What can a family expect when their child enters an outpatient recovery program? An interview with Michael Odom, director of Clinical Consultants.
In the Salt Lake Valley we have substance abuse treatment programs which focus on Native Americans, Asian Americans, Pacific Island Americans, immigrants and refugees, pregnant women, homeless people, Catholics, Mormons, people who work nights, gays and lesbians, adolescents, women with children, deaf people, veterans, criminals, the chronically mentally ill, and people who fit into none of these categories. There are outpatient programs which can occupy one hour a week of the patient’s time, and others in which the patient lives in residence for weeks to months in settings resembling a clinic, or a high school, or grandma’s house. There are apartments where recovering addicts live together and go out to work, school, or all-day treatment. Addicts can get treatment for any sort of substance in this valley, and it can cost anywhere from nothing to more than $15,000 a month.
For direction, many are turning to government-run agencies to have their substance abuse problem assessed (for little or no cost) after which they can be referred to an appropriate treatment program. The Salt Lake County Assessment and Referral (468-2009) and Assessment and Referral Services (532-1850) are two such agencies that can guide families before they plunk down thousands of dollars.
Many addicts choose an outpatient program for their first treatment because they can still work or attend school. Depending upon the level of intensity needed for the addiction, an outpatient program can run from one hour a week to more than 20 hours a week.
What can a family expect when their child enters an outpatient recovery program? To answer this question, we were referred to Michael Odom, administer of Clinical Consultants. Odom is a licensed substance abuse counselor (LSAC) who has worked in the addiction field for 25 years. He recently developed Clinical Consultants, which is a group of LSACs, social workers, psychologists and psychiatrists who serve 1,200 clients a month in six offices around northern Utah. He intentionally located outside Salt Lake City’s center in order to serve neighborhoods – like the doc-in-a-box medical clinics which started popping up in neighborhoods 20 years ago.
Do you have a set program that you offer, of a certain number of hours a day or days per week?
Treatment is organized by the American Society of Addiction Medicine (ASAM) guidelines, and the services we offer match the client’s needs most responsibly. That’s a result of the assessment typically done by Assessment and Referral Services. They advise what level of care, frequency of care, types of services, and types of interventions that are needed, then we try to match the client to them. We begin at that level, and as the client progresses in treatment and begins to respond, we decrease the level of services. It’s individually paced rather than relying on a formula.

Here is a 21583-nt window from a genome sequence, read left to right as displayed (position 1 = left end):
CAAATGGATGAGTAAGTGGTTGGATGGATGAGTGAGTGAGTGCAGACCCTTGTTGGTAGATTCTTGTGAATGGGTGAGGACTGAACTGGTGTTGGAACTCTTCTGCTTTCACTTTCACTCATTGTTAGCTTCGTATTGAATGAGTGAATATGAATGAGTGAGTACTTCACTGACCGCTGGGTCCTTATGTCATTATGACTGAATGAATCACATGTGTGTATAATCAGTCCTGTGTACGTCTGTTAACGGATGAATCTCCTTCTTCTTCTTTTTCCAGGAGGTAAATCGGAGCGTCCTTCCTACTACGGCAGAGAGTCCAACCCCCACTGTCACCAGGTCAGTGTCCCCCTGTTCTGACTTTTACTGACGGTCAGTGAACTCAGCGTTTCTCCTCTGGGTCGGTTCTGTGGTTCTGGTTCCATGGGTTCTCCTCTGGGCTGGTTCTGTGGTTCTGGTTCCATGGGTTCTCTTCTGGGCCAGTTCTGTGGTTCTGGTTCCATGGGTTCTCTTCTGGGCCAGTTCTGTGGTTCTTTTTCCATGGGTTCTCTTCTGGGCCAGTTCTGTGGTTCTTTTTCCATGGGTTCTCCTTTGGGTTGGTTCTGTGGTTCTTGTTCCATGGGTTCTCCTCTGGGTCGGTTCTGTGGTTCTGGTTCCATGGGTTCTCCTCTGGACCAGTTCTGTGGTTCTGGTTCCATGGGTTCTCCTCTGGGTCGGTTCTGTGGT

It seems that most programs now tout evidence-based therapy. What therapies do you employ?
We use programs with cognitive restructuring, commonly referred to as “thinking errors,” for clients who rationalize, or blame, or won’t accept responsibility for their problems. We see that with many people who are substance-dependent – things are externalized, problems are blamed, and there is little owning of responsibility. The cognitive restructuring program approaches these kinds of thought disorders. We offer individual psychotherapy with one of our clinical social workers or psychologists and also a substance abuse therapy group where folks can identify high risk situations. This is where we provide the substance abuse education, health-related risks, and recovery information.
We also offer an intervention group which is rather unique. When we’re seeing someone who relapses, we place them in a group where we begin to structure more of their time and help them identify some of the drivers that caused their relapse. It’s an assignment-focused group, where we help the clients figure out what’s really going on in their life. This allows us to help those who have stumbled, but continue them in treatment without some sort of punitive message – that they are bad, they used drugs, so we can’t serve them anymore. It’s kind of odd, the way some programs discharge their clients when they relapse. I understand they have to have some limits, but it kind of contradicts the concept of caring for someone in need. It’s our opinion that this is the moment when we need to take out the tools. We don’t cut them off.
In the cognitive behavior therapy you provide – is the aim to restructure the addict’s brain by getting them to think differently?
Yes, that is the process. Identifying old, dysfunctional thoughts and attempting to replace that with healthy, productive thoughts. There is a lot of evidence to support this approach.